So Trump needs to adopt the Democrats’ border policies, she said:

The strategy that would actually work and did actually have results at the end of the Obama administration was dealing with these countries and their problems internally and trying to support actually keeping their economies working where they are.

Schumer also demanded that Trump accede to Democrats’ demands, tweeting June 8 that Trump “ought to stop acting like a showman and start working with Democrats on our serious proposals to address the nation’s most pressing needs.”

The Democrat leaders’ effort to extract political gains from the Central American migration is supported by far-left groups. For example, the April 2019 issue of Jacobin magazine argued that migration would help the left gain power:

The Left’s message isn’t that capitalists need more immigrant workers but that the labor movement needs more immigrant worker militants … the task is to stand with immigrants as they fight at the lead of the working class.

“There are two reasons the Democrats have not acted on this” crisis, said Jessica Vaughan, policy director at the Center for Immigration Studies.

One is ideology; Many of them welcome more migration, especially from Mexico and Central America. But I think they also welcome this crisis because they think at some point the Trump administration will cry uncle and give up almost anything to get some policy changes our of Congress – and almost anything means a massive amnesty. The Democrats think the worse the situation gets, the more they are in the driver’s seats.

They say just enough [in public] … to avoid accounability for their unwillingness to address this [crisis]. They think the longer this goes on, the more the Trump administration will make a deal [with Democrats] to get out of out it.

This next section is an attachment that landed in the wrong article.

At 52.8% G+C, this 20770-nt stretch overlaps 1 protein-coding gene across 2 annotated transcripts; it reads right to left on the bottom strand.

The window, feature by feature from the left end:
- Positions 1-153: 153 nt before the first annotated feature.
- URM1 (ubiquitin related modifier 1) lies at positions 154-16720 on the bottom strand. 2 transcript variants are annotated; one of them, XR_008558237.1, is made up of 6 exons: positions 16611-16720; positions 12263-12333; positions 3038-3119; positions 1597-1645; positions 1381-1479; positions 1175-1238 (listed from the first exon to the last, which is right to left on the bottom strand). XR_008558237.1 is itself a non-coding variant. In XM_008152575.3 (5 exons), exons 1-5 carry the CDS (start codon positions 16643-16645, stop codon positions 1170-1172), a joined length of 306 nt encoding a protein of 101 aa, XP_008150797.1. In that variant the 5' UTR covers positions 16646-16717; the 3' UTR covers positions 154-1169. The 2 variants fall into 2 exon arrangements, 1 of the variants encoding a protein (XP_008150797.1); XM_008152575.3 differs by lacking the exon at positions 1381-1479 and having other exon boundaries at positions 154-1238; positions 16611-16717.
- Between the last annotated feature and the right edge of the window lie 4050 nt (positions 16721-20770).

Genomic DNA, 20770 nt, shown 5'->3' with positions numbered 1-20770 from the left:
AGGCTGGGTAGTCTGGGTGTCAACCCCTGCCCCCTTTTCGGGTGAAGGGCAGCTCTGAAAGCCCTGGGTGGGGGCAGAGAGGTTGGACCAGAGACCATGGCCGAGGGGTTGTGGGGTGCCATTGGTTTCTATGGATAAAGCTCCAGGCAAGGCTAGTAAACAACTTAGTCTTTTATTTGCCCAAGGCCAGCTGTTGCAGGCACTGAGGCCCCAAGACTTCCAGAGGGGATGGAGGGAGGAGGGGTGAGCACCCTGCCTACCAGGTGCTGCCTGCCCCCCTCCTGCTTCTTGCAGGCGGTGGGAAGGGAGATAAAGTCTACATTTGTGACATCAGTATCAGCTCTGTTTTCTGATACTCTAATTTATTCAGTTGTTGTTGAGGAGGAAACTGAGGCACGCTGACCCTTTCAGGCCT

The ideological drive is strong. For example, a June 5 statement from Democratic Senators Dianne Feinstein (D-CA), Chris Van Hollen (D-MD), Ben Cardin (D-MD), and Tim Kaine (D-VA) declared that Americans have an obligation to provide sanctuary to foreigners temporarily living in the United States if they are facing “repression” at home:

We have an obligation to take action and give needed predictability and safety to people who are in an uncertain status. We need to stand up for the American values of compassion and diversity that have made this country stronger.

Meanwhile, the crisis is pushing Sanders and other Democrats towards the pro-migration groups. For example, Sanders is calling for faster processing of migrants’ claims for asylum, even though any process that provides asylum to more migrants will encourage more migration. Sanders told CNN:

What we need is a border policy that is humane that, among other things, expedites the asylum process by bringing in a whole lot more legal staff and judges, so that people do not have to wait …

You don’t demonize desperate people. We deal with it in a rational and humane way.

CNN’s Dana Bash declined to ask Sanders if migrants should be sent home when they failed to win asylum.